From Volume 38, Issue 28 of EIR Online, Published July 22, 2011

U.S. Economic/Financial News

NerObama Proposes To Raise Medicare Age to 67

July 12 (EIRNS)—The Huffington Post's Sam Stein reports, from "five separate sources with knowledge of negotiations, including both Republicans and Democrats," that one of Obama's proposals to slash trillions from the U.S. budget is to raise the eligibility age for Medicare from 65 to 67. This would mean that approximately 7 million Americans would be denied Medicare coverage when the program phased in after 2013.

The Kaiser Foundation estimated that raising Medicare eligibility to 67 would cost about $5.6 billion in out-of-pocket costs to the American people. Besides the costs to those who lose Medicare directly, the rates for those under 65 would rise, because the younger and generally healthier seniors would be added to the pool on the new "exchanges" created by the Obama health plan, and Medicare Part B rates to those over 67 would rise for the same reason. Costs to employees would rise by about $4.5 billion, and costs to states would rise by nearly $1 billion, even as they are all facing bankruptcy.

Federal "savings" (i.e., blood money) would supposedly be about $124 billion over seven years—only $18 billion per year on average.

Minnesota Budget Standoff Ends with Governor's Capitulation

July 15 (EIRNS)—The two-week shutdown of the Minnesota state government functions has ended with a whimper—lacking the real solution which only Congressional enactment of Glass-Steagall could provide.

The deal to erase a $5 billion deficit came after Democratic Gov. Mark Dayton dropped his campaign promise of more income taxes on the wealthy. He then accepted virtually the same offer the Republicans made on the eve of the shutdown: to cut $1.4 billion from the budget deficit through the sleight-of-hand of delaying $700 million in payments to the schools until the 2013 fiscal year, and floating a new bond for another $700 million. Republicans agreed to Dayton's demand to give up a plan to cut the state's workforce by 15%, and gave up their demand for a ban on stem cell research.

This is similar to the Illinois budget deal, by which $1.36 billion in Medicaid costs will be transferred to fiscal year 2013.

No Hiring in a Destroyed Economy

July 13 (EIRNS)—Another very large survey underlines the collapse in hiring by U.S. corporations of less than 500 employees, the ones who are supposed to be "the job creators" in Congressional mythology, but are unable to find either investment capital or demand.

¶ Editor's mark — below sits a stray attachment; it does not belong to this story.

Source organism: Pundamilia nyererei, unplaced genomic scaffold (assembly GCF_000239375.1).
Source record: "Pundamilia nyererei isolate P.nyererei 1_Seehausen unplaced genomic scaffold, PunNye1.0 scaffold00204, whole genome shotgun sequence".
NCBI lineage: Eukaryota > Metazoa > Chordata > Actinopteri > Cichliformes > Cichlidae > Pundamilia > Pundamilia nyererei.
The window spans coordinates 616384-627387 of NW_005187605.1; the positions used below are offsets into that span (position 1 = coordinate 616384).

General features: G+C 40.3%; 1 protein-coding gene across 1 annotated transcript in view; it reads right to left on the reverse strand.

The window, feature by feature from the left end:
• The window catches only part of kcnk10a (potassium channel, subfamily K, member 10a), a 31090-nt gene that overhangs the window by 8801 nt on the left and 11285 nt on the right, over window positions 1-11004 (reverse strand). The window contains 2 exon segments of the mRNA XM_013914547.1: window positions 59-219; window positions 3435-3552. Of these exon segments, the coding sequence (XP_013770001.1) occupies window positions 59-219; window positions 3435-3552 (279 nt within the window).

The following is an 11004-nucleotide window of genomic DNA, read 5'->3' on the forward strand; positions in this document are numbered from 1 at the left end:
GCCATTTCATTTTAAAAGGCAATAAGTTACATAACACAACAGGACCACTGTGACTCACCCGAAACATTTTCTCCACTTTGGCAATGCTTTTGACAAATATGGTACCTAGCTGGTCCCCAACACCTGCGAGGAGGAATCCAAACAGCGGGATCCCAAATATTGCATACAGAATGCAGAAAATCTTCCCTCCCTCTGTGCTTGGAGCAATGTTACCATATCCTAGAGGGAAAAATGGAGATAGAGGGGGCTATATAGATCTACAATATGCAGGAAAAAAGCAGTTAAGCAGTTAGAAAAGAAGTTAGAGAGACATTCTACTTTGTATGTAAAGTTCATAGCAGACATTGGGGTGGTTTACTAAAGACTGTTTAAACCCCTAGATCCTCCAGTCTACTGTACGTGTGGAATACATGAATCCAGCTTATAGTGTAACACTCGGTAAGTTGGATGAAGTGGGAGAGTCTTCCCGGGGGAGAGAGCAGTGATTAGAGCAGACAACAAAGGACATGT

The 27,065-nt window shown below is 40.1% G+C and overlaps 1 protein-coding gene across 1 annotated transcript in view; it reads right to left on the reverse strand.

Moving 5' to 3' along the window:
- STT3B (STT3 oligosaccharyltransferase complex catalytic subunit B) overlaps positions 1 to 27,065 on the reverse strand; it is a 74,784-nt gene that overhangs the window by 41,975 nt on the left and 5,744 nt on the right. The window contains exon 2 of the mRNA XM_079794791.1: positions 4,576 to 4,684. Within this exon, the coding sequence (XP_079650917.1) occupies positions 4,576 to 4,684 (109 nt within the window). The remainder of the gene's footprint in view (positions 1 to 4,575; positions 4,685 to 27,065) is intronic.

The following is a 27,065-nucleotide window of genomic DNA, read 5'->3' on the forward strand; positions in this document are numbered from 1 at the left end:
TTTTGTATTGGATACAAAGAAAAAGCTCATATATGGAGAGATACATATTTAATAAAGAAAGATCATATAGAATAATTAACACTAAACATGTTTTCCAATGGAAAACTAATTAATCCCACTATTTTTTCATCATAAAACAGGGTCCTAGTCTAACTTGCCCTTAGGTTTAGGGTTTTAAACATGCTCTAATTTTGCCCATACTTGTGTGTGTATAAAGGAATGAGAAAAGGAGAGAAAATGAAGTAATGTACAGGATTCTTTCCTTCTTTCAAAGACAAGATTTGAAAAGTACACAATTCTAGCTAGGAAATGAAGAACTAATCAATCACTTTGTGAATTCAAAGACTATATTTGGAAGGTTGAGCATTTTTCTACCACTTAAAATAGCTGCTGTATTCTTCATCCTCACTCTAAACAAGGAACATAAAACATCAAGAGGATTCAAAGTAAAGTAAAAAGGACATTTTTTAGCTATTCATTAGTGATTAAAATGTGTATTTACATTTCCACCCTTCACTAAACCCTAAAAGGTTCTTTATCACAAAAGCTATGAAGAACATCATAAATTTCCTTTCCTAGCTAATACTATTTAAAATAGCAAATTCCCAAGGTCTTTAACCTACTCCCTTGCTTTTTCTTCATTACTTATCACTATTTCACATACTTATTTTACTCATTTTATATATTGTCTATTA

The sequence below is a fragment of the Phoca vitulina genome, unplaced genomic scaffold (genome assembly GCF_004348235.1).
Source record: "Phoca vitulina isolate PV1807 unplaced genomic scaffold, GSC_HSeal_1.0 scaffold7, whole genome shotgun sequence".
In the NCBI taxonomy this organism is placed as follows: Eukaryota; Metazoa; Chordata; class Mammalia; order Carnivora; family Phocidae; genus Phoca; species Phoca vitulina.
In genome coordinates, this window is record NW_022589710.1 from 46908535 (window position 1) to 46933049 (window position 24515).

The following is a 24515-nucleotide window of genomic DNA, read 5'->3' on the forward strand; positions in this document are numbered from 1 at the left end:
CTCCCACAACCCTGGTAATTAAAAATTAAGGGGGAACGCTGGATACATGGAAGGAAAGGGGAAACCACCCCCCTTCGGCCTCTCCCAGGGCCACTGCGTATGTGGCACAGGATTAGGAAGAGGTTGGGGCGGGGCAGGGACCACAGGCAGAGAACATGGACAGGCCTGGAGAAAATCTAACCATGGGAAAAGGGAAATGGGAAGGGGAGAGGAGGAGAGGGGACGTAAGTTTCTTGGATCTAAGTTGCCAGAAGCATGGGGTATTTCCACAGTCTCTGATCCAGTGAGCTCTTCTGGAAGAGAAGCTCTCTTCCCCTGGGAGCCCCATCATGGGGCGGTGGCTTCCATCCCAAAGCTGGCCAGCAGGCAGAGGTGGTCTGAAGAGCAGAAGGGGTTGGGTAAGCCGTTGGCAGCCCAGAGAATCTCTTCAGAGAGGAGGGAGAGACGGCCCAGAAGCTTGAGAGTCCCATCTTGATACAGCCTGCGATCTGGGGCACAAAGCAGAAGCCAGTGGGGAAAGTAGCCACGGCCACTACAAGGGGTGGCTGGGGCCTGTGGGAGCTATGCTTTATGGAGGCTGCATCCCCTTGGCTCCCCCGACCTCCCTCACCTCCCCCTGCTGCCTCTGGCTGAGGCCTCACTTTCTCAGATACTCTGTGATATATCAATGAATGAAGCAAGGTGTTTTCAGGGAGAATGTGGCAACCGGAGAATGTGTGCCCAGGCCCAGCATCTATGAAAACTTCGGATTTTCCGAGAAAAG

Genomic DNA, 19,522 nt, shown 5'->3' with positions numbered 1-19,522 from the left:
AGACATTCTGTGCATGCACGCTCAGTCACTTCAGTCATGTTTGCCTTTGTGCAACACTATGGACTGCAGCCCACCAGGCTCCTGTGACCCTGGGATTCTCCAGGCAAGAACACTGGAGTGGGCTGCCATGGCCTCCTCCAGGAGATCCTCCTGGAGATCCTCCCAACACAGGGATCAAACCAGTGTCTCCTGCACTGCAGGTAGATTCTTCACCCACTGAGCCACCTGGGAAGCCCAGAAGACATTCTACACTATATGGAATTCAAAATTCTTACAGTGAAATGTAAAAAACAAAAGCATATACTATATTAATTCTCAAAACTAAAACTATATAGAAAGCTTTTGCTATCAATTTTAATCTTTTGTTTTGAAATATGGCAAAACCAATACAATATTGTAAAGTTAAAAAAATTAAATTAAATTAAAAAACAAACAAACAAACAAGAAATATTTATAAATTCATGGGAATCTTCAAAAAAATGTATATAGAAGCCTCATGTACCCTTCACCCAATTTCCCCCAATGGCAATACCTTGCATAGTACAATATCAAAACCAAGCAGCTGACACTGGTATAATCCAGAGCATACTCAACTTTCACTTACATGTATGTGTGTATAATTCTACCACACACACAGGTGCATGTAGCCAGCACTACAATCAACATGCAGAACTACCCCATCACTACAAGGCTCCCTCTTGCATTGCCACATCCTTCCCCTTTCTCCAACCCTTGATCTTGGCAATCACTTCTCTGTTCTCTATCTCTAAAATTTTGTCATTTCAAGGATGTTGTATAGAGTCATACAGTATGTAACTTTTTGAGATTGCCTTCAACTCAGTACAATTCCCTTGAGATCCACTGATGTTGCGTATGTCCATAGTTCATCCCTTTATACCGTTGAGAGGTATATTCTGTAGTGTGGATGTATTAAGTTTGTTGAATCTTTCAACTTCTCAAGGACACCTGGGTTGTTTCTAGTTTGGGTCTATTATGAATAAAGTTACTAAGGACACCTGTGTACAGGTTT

The survey, conducted for the U.S. Chamber of Commerce by Harris Interactive, interviewed 1,400 businesses nationwide, and was released at a Chamber of Commerce "jobs summit" on July 12. Its conclusion was that nearly 80% of the businesses don't plan to hire any employees over the next full year; 64% plan to keep the same number of employees they have now; 12% plan to reduce their workforce.

Unemployment among young workers is officially 25%; among veterans, 16%; among Black Americans, 16%.

Nation's Unemployed Face Oblivion as Extended Benefits Expire

July 11 (EIRNS)—At the end of this year, even the extended unemployment benefits— which Obama negotiated by trading away the Bush-era tax cuts for the rich last December—will expire. As a result, according to an article in this morning's New York Times, the nation's unemployed families are facing a loss of $37 billion in combined income. In fact, during the last year, fully $2 of every $10 (20%) of family income has come from some sort of Federal program—Social Security or disability, unemployment benefits, or food stamps—according to Moody's Analytics. Total government payouts were up—from $1.7 trillion in 2009, to $2.3 trillion in 2010 (about 35% increase)—with 7.5 million Americans collecting (relying on) benefits of one sort or another.

An estimate by the Arizona Dept. of Economic Security is that 45,000 residents could lose benefits by year's end, and there are still 10 applicants for every job opening (twice national average of 4.6) in the state. The state of Florida is even worse, with 476,000 unemployment recipients; Michigan has 276,000, with $6.2 billion in state funds expended for jobless benefits last year.

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